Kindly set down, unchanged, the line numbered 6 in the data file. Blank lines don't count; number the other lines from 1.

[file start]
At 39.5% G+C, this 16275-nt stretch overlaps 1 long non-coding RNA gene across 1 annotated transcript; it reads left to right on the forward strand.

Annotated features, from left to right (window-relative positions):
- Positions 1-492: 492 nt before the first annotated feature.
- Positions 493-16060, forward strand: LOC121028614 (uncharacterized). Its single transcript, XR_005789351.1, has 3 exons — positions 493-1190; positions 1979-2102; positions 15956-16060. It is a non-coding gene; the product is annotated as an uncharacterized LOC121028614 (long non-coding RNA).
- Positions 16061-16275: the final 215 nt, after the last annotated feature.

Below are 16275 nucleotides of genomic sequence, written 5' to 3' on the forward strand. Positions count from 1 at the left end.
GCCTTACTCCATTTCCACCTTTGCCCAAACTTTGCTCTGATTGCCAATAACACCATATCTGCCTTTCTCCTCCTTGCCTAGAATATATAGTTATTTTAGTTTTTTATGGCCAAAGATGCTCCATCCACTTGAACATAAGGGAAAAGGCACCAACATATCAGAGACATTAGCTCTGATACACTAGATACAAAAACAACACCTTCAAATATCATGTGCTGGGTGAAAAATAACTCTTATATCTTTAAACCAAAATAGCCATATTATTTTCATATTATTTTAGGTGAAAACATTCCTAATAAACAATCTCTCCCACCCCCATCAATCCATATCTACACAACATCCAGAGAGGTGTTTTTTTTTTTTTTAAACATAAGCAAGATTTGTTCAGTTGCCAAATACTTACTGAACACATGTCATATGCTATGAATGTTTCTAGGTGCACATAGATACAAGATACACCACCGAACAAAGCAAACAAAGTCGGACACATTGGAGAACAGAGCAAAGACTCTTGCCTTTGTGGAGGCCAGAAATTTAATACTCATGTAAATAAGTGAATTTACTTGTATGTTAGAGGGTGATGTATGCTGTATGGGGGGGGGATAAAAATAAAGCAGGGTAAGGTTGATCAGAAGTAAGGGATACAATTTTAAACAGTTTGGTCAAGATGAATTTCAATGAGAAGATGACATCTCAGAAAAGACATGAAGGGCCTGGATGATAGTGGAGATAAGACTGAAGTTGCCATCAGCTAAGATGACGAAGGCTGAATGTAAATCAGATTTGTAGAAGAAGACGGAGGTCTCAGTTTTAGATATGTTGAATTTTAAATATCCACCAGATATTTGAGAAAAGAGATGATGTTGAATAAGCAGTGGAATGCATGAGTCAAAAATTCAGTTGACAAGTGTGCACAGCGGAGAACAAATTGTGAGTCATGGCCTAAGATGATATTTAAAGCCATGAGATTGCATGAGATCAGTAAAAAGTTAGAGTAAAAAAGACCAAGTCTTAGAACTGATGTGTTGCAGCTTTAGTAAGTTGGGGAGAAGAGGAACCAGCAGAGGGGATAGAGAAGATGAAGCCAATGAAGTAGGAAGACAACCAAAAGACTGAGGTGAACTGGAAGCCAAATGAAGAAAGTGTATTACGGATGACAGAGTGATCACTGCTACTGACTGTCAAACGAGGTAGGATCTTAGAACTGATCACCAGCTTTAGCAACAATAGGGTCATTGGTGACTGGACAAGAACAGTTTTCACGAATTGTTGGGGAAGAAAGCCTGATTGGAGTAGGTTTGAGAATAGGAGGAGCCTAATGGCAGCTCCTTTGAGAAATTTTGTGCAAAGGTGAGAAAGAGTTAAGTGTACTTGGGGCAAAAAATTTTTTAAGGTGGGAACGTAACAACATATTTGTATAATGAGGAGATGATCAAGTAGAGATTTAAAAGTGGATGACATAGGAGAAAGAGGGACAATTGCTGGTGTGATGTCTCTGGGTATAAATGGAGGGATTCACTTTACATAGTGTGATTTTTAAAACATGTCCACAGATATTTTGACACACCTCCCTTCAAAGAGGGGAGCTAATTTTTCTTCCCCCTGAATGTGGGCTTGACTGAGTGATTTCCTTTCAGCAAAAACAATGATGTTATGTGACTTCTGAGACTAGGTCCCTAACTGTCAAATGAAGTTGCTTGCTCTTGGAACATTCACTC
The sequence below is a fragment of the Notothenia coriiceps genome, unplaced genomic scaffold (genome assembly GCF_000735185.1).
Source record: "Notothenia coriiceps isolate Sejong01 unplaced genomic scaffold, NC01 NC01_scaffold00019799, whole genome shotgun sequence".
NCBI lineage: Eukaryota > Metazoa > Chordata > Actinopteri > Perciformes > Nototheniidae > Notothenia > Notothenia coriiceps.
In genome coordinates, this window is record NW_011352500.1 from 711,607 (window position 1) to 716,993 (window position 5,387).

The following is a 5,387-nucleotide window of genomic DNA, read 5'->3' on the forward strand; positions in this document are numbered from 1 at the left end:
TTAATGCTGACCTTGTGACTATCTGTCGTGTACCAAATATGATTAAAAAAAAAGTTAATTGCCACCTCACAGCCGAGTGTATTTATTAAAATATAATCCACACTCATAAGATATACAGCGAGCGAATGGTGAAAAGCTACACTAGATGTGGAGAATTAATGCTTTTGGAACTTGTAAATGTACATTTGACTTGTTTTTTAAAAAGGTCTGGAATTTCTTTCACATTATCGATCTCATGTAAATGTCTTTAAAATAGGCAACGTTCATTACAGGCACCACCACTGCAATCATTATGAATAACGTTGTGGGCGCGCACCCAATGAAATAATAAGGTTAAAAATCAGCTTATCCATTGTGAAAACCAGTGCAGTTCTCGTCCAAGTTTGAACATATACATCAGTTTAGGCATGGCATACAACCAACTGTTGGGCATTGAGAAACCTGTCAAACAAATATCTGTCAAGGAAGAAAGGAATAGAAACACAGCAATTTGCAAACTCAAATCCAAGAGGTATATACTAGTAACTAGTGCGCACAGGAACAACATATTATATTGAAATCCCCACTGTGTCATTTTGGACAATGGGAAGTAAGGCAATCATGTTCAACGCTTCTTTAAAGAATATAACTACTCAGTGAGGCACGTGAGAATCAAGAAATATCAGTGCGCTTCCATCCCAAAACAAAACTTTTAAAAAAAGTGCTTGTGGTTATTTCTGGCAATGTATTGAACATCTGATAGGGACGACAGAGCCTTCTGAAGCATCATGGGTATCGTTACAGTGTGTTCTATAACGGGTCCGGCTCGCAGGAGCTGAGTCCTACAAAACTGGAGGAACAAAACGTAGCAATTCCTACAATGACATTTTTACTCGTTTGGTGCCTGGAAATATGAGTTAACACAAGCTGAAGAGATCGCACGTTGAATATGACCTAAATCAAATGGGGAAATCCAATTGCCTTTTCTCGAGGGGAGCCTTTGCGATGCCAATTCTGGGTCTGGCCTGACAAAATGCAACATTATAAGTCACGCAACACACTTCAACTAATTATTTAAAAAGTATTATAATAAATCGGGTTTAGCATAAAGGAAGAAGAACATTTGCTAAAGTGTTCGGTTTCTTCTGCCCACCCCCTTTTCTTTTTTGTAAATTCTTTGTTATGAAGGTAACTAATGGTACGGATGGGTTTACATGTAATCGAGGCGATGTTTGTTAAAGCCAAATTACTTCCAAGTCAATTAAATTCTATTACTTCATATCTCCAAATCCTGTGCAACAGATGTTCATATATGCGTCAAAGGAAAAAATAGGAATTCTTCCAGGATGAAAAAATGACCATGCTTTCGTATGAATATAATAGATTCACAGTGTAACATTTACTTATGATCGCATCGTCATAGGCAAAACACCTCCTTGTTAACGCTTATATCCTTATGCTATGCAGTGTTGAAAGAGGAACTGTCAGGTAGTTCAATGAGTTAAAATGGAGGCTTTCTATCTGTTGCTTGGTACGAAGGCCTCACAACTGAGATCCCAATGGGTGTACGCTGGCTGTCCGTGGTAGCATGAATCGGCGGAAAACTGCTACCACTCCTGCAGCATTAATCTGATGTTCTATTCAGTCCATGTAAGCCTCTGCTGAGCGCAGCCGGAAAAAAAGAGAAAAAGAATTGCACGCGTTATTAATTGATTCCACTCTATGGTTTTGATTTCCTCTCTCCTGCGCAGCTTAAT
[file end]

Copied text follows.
Below are 16275 nucleotides of genomic sequence, written 5' to 3' on the forward strand. Positions count from 1 at the left end.